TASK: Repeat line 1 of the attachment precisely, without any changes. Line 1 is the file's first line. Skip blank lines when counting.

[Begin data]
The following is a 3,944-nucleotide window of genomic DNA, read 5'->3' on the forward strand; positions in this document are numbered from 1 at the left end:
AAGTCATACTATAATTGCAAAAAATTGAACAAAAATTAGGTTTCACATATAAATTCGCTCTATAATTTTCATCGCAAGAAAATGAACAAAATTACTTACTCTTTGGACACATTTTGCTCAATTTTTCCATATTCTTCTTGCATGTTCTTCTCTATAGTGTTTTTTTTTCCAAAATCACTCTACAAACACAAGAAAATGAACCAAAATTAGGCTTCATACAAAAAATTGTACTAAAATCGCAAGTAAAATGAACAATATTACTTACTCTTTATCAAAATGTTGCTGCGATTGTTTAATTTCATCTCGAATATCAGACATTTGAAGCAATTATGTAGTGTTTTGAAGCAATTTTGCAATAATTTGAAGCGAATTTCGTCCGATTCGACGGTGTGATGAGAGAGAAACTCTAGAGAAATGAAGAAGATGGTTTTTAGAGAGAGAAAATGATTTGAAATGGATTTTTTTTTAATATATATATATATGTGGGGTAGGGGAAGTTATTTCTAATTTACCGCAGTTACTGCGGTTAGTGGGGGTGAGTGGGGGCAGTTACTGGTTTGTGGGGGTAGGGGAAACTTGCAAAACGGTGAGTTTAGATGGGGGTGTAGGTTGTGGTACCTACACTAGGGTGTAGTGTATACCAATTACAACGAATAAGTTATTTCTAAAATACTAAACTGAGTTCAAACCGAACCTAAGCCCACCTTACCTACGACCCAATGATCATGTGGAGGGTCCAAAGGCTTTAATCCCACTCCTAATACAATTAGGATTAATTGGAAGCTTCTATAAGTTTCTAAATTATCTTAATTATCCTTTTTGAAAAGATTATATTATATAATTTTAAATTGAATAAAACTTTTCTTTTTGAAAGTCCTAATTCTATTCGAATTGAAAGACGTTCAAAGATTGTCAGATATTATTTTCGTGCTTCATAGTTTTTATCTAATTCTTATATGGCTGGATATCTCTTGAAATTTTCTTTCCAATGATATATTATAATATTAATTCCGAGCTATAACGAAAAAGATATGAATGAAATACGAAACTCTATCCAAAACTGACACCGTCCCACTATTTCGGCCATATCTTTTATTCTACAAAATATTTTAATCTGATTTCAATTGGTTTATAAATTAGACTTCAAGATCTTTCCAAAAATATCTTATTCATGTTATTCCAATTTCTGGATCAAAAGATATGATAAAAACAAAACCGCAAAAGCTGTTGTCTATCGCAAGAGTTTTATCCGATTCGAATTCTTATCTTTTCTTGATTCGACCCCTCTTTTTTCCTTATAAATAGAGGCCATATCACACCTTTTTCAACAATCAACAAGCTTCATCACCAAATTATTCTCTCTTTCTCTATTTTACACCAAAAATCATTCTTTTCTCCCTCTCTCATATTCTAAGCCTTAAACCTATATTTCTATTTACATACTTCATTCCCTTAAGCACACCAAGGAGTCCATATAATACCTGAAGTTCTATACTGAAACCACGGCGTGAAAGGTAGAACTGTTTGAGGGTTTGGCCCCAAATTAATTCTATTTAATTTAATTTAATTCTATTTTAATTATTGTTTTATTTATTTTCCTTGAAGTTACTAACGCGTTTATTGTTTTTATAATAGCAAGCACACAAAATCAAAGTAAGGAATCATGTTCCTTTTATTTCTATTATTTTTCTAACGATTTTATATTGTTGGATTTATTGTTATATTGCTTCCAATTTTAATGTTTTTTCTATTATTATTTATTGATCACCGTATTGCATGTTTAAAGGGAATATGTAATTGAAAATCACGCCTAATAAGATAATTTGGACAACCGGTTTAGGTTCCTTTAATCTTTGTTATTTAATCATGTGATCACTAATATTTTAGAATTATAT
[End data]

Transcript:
The following is a 3,944-nucleotide window of genomic DNA, read 5'->3' on the forward strand; positions in this document are numbered from 1 at the left end: